Tagged With firefox

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Web: Firefox users bouncing between work and personal accounts on a daily basis are probably tired of logging in and out, or switching accounts. Thanks to the new (and overdue) Mozilla-made Multi-Account Container extension, you won't have to worry about remembering which account you're logged into. If you're unconcerned about separating work and personal accounts, you can still take advantage of multi-account browsing to preserve your privacy or discourage bad habits.

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With the release of Firefox 57 towards the end of this year, Mozilla's browser will no longer support "legacy" addons. The switch to WebExtension means developers will have to almost certainly update their addons to make them compatible. This shouldn't be an issue for popular addons, but if you're using lesser known or outdated ones, you'll need to take steps to make sure you don't get caught out.

Shared from Gizmodo

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Having to close a tab with audio blaring from an auto-play ad is one of the web's greatest annoyances, but at the same time, most of us want to hear videos coming from YouTube or Netflix. How do you mute one without the other? Fortunately, there are a couple of easy solutions available.

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While Chrome is most people's favourite browser and Edge is the browser most used to download other browsers, Mozilla's Firefox has just been updated to version 54. The focus of this release was knocking over 32 bugs that were potentially exploitable by attackers.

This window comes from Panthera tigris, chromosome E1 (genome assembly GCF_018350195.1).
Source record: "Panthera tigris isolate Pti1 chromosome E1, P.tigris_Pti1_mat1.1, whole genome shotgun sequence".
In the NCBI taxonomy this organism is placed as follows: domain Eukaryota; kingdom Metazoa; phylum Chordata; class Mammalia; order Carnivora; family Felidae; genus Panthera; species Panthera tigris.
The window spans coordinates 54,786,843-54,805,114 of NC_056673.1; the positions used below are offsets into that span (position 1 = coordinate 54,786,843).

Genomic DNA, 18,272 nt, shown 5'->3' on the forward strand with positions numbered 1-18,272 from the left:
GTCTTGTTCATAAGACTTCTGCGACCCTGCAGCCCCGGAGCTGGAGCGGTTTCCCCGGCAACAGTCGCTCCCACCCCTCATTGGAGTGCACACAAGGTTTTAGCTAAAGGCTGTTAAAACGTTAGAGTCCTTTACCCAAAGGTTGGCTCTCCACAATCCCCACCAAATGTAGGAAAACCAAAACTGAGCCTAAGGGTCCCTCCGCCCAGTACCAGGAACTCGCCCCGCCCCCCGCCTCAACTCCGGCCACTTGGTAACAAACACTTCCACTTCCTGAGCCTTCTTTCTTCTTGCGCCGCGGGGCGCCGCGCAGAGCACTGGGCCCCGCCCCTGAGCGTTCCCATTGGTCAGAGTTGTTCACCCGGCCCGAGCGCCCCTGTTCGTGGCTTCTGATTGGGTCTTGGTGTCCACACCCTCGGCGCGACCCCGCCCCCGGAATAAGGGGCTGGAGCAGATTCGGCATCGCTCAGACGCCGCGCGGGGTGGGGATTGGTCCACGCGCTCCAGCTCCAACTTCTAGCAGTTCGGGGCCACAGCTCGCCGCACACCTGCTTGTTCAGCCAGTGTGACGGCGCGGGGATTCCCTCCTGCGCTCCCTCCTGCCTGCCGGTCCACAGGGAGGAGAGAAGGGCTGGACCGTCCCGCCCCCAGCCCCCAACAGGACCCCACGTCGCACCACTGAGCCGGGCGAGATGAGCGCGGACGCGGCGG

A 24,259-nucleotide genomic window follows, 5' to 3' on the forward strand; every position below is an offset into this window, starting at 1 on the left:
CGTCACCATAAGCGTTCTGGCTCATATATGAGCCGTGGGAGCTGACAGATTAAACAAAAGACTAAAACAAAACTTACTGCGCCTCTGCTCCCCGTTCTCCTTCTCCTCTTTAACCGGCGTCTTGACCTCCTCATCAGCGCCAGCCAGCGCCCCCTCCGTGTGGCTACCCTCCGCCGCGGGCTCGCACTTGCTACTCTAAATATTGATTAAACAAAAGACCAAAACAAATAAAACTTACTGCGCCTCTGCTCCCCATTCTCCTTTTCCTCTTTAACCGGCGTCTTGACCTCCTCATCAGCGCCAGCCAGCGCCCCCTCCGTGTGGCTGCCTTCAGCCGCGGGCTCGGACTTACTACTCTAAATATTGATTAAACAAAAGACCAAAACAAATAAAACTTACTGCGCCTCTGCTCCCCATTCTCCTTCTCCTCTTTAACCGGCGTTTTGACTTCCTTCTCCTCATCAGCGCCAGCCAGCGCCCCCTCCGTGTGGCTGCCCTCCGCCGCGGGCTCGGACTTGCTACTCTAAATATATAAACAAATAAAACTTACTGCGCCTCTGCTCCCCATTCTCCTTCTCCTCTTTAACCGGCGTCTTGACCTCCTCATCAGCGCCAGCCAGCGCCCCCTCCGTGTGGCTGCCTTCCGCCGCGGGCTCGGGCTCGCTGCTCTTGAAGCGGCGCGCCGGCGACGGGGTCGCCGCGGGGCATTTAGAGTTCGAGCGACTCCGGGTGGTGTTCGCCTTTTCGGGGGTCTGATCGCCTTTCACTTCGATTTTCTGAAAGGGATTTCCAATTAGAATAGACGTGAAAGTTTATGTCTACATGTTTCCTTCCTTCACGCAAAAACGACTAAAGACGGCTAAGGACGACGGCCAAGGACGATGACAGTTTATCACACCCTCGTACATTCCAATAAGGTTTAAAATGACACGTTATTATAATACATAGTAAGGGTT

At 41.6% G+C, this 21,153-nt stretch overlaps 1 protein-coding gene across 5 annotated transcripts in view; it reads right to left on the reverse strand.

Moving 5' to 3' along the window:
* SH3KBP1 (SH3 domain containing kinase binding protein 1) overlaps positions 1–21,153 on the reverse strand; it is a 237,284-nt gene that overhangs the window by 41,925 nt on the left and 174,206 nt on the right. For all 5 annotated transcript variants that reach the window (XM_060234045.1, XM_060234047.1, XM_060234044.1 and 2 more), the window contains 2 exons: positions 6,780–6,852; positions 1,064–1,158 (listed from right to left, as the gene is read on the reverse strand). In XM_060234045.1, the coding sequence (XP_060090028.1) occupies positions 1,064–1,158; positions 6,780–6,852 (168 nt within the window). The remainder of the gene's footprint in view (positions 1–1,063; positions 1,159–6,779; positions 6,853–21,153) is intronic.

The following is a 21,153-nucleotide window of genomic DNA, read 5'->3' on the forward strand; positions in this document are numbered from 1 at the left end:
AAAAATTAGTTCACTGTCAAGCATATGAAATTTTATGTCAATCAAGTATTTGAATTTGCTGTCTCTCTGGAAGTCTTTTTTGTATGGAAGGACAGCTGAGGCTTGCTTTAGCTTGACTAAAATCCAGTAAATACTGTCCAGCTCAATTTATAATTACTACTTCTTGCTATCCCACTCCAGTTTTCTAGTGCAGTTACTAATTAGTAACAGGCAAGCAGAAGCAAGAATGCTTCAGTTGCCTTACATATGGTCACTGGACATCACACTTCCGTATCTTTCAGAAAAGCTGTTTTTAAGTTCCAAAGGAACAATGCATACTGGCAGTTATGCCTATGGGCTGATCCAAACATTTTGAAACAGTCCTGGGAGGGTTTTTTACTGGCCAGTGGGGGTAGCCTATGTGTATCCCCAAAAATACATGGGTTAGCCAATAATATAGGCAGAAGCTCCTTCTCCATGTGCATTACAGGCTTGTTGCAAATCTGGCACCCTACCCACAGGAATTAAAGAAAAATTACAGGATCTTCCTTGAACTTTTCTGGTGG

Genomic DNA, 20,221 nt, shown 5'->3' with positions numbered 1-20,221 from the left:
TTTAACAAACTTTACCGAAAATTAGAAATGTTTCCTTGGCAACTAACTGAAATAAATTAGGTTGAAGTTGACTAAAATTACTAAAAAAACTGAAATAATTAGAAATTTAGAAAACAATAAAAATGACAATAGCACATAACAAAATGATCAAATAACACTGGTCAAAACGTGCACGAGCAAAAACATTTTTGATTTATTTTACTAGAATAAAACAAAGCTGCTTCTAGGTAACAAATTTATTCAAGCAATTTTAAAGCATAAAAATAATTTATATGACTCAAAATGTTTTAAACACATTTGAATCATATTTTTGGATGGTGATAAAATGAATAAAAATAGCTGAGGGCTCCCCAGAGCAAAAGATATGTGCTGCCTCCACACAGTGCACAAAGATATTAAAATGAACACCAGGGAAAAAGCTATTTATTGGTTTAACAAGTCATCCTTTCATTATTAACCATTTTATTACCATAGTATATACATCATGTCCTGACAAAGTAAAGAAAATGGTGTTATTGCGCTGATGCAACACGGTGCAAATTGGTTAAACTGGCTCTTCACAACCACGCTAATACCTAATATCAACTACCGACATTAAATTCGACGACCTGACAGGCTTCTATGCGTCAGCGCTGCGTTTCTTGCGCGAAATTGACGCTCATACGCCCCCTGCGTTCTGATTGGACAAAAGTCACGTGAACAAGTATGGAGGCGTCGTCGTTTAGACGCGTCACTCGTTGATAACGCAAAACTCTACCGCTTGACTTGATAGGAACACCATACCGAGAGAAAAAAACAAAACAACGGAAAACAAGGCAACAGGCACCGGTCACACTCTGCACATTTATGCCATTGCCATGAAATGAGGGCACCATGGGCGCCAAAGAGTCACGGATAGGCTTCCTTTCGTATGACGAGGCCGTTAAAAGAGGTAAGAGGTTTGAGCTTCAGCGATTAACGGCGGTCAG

Shared from Gizmodo

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You may have noticed in your travels around the internet that your browser's address bar occasionally turns green and displays a padlock — that's HTTPS, or a secure version of the Hypertext Transfer Protocol, swinging into action. This little green padlock is becoming vitally important as more and more of your online security is eroded. Just because your ISP can now see what sites you browse on doesn't mean they have to know all the content your consuming.

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Browser vendors have made massive strides with JavaScript performance. Google kicked things off with its V8 engine, but since then, the likes of Mozilla and Microsoft have come back with snappy virtual machines of their own. But JavaScript can only take you so far. The next step is WebAssembly (wasm), which supports compilation from C/C++ and near-native performance in the browser. Both Chrome and Firefox now have wasm enabled by default.

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When Google originally launched Chrome, it made a point of promoting the browser's performance over its competitors. But that was almost 10 years ago and both Chrome and Apple's desktop OS have changed... a lot. Given this large chunk of time, has Chrome remained on top of the pile when it comes to grunt? The answer is "mostly".

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It's easy enough to collect a large number of site bookmarks to read on a rainy day... and promptly forget about them. If your favourites bar is starting to get cluttered and you're not in the mood to check each on individual, clean-up tools exist for both Firefox and Chrome to save you the effort.

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Many of us spend most of our time on the web, but all too often browsing sessions can descend into a sprawling mess of memory-hogging, audio-playing tabs that bring your computer and your productivity to a shuddering halt. It doesn't have to be that way. These extensions and tricks can bring some simplicity back to your browsing.

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Browsers now come with all manner of developer tools for debugging websites, inspecting code and even making live changes. HTML, CSS and XML are easily interpreted and presented in human-readable form, but just-as-important formats such as JSON still come out as a wall of monospaced text. Soon that won't be the case for Firefox.

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The web is rife with annoyances. Pop-over ads when you visit a page that you have to dismiss, sites that auto-play audio even in background tabs, pages that reload and take all the text you entered with it, they all suck. Here are some browser add-ons that make the web a better place for everyone.